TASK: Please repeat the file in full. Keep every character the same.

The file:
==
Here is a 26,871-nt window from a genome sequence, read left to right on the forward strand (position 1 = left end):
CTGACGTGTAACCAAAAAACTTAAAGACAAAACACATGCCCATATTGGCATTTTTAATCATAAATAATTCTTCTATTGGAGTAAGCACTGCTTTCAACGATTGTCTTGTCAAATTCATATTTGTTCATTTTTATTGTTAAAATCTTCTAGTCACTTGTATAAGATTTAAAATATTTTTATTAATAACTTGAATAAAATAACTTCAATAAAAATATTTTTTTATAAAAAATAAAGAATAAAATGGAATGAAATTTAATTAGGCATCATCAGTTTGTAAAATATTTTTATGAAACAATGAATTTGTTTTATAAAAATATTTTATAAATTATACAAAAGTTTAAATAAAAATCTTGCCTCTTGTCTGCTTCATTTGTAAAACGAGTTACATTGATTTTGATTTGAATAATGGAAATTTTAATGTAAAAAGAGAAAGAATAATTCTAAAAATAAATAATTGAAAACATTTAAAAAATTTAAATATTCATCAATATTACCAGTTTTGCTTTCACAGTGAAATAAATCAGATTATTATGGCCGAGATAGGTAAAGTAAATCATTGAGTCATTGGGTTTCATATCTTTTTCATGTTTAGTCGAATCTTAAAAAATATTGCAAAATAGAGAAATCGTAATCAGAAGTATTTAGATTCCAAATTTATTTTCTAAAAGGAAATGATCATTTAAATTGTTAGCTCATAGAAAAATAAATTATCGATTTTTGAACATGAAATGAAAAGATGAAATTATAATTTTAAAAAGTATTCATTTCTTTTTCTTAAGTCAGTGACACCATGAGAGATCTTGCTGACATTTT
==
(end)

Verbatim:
Here is a 26,871-nt window from a genome sequence, read left to right on the forward strand (position 1 = left end):
CTGACGTGTAACCAAAAAACTTAAAGACAAAACACATGCCCATATTGGCATTTTTAATCATAAATAATTCTTCTATTGGAGTAAGCACTGCTTTCAACGATTGTCTTGTCAAATTCATATTTGTTCATTTTTATTGTTAAAATCTTCTAGTCACTTGTATAAGATTTAAAATATTTTTATTAATAACTTGAATAAAATAACTTCAATAAAAATATTTTTTTATAAAAAATAAAGAATAAAATGGAATGAAATTTAATTAGGCATCATCAGTTTGTAAAATATTTTTATGAAACAATGAATTTGTTTTATAAAAATATTTTATAAATTATACAAAAGTTTAAATAAAAATCTTGCCTCTTGTCTGCTTCATTTGTAAAACGAGTTACATTGATTTTGATTTGAATAATGGAAATTTTAATGTAAAAAGAGAAAGAATAATTCTAAAAATAAATAATTGAAAACATTTAAAAAATTTAAATATTCATCAATATTACCAGTTTTGCTTTCACAGTGAAATAAATCAGATTATTATGGCCGAGATAGGTAAAGTAAATCATTGAGTCATTGGGTTTCATATCTTTTTCATGTTTAGTCGAATCTTAAAAAATATTGCAAAATAGAGAAATCGTAATCAGAAGTATTTAGATTCCAAATTTATTTTCTAAAAGGAAATGATCATTTAAATTGTTAGCTCATAGAAAAATAAATTATCGATTTTTGAACATGAAATGAAAAGATGAAATTATAATTTTAAAAAGTATTCATTTCTTTTTCTTAAGTCAGTGACACCATGAGAGATCTTGCTGACATTTT